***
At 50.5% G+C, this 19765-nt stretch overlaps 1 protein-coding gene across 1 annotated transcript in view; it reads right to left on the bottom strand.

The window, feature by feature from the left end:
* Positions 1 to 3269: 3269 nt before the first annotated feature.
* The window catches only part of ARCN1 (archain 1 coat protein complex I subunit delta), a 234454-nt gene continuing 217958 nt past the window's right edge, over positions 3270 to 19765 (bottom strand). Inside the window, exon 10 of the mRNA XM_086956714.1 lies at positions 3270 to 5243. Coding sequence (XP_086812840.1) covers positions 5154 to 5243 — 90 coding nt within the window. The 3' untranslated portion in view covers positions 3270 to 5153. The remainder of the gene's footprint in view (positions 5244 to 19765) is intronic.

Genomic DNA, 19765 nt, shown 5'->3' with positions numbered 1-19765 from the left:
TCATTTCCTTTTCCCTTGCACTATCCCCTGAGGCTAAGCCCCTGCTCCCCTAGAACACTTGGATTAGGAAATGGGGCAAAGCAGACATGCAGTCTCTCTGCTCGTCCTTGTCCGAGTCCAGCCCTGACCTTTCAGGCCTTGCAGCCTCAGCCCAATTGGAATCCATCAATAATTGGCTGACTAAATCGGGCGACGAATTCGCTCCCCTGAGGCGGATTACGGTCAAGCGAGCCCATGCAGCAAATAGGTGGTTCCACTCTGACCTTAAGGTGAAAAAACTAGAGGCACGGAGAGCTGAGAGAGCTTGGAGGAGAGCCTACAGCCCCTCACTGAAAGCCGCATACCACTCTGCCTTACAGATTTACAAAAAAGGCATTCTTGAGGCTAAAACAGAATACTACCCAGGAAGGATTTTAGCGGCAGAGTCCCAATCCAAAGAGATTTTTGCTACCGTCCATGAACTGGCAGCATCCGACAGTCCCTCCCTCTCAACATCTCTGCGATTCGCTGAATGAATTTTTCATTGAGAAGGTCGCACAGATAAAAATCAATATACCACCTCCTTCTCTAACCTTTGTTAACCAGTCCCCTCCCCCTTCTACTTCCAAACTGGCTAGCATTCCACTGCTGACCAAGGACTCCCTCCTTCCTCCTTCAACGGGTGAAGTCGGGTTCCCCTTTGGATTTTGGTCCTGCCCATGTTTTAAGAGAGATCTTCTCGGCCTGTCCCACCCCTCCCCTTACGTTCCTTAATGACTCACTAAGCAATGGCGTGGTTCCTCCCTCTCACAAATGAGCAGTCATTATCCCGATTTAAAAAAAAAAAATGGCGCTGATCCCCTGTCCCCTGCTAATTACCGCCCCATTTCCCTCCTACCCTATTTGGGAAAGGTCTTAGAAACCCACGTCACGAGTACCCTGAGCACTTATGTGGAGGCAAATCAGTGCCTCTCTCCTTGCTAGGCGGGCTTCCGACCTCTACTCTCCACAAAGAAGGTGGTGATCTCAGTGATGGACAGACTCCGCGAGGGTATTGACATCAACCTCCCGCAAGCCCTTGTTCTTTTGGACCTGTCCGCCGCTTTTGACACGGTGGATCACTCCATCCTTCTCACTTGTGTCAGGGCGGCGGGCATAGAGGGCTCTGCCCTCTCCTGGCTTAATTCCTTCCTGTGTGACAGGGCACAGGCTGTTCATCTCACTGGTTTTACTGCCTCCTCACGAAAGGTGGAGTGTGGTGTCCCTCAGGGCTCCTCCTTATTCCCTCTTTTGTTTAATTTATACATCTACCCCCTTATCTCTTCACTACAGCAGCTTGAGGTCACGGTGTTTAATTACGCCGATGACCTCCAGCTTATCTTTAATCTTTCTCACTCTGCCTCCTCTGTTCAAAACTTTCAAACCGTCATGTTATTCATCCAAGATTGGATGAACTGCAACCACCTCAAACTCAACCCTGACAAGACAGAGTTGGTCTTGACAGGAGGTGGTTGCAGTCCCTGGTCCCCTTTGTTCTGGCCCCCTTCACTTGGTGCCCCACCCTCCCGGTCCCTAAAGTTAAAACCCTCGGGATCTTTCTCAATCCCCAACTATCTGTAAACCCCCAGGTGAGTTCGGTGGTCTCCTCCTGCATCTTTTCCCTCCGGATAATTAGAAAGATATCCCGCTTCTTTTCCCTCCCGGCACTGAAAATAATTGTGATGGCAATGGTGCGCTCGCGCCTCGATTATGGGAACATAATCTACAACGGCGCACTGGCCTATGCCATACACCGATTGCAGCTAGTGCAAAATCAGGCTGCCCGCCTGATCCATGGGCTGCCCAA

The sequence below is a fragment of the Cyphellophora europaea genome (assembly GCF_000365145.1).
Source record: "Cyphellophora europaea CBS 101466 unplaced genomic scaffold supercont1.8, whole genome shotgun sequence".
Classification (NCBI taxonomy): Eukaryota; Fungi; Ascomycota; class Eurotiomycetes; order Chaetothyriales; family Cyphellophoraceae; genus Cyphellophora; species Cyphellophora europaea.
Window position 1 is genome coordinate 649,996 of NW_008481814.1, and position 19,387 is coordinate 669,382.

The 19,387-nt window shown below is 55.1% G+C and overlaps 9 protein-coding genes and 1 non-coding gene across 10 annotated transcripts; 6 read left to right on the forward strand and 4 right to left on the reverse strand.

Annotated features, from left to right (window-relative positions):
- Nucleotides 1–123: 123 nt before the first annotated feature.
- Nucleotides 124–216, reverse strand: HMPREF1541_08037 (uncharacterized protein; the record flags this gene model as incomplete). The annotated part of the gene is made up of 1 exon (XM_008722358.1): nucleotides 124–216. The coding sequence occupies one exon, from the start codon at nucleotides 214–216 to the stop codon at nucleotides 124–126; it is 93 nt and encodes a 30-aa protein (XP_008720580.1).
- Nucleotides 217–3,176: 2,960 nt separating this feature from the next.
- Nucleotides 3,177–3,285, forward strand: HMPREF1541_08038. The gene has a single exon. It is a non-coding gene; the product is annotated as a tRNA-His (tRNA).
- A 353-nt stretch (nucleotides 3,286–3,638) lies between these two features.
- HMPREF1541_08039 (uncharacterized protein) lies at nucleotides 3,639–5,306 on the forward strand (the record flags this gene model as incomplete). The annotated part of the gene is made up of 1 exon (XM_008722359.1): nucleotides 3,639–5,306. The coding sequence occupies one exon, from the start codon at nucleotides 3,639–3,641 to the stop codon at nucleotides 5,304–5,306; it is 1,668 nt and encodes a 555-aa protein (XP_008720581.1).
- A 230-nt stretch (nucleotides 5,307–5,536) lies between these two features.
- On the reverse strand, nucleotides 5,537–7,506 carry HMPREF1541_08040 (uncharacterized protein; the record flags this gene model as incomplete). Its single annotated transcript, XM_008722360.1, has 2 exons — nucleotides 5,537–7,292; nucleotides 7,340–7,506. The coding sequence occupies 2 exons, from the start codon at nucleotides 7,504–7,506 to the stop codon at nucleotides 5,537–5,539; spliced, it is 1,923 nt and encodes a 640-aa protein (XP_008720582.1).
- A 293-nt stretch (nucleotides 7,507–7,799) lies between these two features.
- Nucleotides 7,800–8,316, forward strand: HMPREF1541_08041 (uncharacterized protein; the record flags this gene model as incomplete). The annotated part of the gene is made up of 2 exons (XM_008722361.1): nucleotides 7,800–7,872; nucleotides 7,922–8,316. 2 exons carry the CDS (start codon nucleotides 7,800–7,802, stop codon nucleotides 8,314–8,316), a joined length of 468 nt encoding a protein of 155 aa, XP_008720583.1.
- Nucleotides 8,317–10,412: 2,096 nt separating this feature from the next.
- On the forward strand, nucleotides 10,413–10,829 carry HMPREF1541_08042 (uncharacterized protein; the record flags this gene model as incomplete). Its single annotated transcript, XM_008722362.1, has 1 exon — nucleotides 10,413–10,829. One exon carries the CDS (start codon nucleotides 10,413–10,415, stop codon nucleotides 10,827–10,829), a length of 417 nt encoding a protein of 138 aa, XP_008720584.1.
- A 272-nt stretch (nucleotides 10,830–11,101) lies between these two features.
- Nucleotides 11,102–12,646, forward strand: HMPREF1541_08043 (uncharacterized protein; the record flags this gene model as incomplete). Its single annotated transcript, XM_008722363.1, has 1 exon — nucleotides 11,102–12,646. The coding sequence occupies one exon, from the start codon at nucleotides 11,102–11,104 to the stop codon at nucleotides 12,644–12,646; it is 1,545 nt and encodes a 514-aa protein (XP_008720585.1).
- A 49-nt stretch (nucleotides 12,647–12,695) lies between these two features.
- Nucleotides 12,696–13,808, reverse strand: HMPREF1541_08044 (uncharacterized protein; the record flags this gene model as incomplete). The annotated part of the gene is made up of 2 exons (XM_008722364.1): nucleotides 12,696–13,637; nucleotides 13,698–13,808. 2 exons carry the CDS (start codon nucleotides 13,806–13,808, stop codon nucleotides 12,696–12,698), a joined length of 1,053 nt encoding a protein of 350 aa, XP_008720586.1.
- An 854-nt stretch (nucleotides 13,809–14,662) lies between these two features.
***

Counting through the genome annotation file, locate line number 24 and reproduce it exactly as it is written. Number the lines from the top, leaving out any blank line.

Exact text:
- On the forward strand, nucleotides 10,413–10,829 carry HMPREF1541_08042 (uncharacterized protein; the record flags this gene model as incomplete). Its single annotated transcript, XM_008722362.1, has 1 exon — nucleotides 10,413–10,829. One exon carries the CDS (start codon nucleotides 10,413–10,415, stop codon nucleotides 10,827–10,829), a length of 417 nt encoding a protein of 138 aa, XP_008720584.1.